Thank you to all the moms and dads and siblings who came to the Dr. Seuss birthday party and made it such a success. The Rusk County Children’s Council (quite an important sounding name for a group of people who simply love young children!) all pulled together and with each person doing a small part we were able to host a big birthday party!
At the party, Karlene Gordon announced this year’s choice for Champion of the Young Child. As with many organizations, there is a key person who believes in the importance of persevering over a period of many years and who goes without recognition. Mary Joslin has been that person for over ten years, pulling the council together once a year to plan the party in conjunction with Read Across America in March and to plan the music event during the Week of the Young Child in April. All of us in the Children’s Council and beyond wish to shout out our appreciation for her leadership.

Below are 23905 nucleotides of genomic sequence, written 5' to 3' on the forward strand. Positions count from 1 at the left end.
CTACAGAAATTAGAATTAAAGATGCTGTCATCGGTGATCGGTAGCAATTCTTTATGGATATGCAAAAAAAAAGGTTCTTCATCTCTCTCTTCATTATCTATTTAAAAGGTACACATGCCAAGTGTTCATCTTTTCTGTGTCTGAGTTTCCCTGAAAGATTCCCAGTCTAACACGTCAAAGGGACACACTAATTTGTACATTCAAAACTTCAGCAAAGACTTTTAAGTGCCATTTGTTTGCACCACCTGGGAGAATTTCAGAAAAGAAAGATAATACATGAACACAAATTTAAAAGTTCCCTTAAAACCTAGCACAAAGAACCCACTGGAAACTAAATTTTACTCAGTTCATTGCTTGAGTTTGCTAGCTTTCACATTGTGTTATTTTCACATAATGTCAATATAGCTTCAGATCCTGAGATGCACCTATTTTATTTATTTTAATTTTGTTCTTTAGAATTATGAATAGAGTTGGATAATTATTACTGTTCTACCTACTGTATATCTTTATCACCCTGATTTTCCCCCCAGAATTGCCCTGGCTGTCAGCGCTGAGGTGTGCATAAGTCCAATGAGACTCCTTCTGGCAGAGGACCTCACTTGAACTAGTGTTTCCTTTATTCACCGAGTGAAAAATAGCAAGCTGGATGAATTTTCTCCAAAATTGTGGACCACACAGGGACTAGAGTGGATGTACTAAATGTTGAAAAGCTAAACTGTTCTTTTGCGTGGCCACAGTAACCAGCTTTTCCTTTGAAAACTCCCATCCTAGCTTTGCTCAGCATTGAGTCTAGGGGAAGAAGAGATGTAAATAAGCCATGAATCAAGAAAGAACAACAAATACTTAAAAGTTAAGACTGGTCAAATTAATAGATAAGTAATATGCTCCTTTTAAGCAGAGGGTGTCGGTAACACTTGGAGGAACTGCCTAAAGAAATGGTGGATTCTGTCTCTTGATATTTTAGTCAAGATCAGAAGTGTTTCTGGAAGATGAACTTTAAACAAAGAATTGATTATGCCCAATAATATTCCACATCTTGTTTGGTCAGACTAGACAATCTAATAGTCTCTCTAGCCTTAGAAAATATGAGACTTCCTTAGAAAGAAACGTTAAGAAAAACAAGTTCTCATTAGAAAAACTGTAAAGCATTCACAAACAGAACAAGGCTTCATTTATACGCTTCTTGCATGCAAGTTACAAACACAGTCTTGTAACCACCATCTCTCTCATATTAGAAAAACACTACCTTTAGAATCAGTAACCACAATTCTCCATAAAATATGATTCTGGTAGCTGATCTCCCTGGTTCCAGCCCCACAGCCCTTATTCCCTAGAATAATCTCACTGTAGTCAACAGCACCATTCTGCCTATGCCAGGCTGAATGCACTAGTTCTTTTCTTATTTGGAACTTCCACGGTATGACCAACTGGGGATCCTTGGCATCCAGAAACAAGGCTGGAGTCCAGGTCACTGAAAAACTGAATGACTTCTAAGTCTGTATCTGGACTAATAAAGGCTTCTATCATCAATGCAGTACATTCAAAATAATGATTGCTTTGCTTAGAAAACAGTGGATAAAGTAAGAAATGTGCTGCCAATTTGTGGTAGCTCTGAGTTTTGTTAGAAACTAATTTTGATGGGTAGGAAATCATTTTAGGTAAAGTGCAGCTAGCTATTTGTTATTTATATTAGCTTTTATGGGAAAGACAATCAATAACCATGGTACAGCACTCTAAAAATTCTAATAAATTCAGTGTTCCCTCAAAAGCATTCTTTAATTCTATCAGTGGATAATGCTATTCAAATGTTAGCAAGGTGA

Mary was presented with the award amidst a large group of young children and their parents–the group she holds dear to her heart. She will be more formally presented with the award during the Chamber of Commerce Community Awards night in April.
In closing, I would like to share one of my favorite winter season poems for young children. It is part of the large collection of songs and fingerplays for young children that I call Twinkletime. If you have computer and printer, you can obtain and print all of the Twinkletime rhymes that appear in this column by using a link in the toadhousepublishing.com website. If you would rather not print and laminate individual fingerplay cards, you can purchase them at the Mount Senario Fine Arts Center and once Toad House is open, you will be able to find them there. Dr. Seuss would approve. Using songs and fingerplays provides a wonderful start to literacy for young children.
Snow on my forehead
Snow on my knee
Snow on my glasses
It’s getting hard to see.
Snow on my boots
Snow on my hair
Snow on my mittens
speak poem and gesture as if exasperated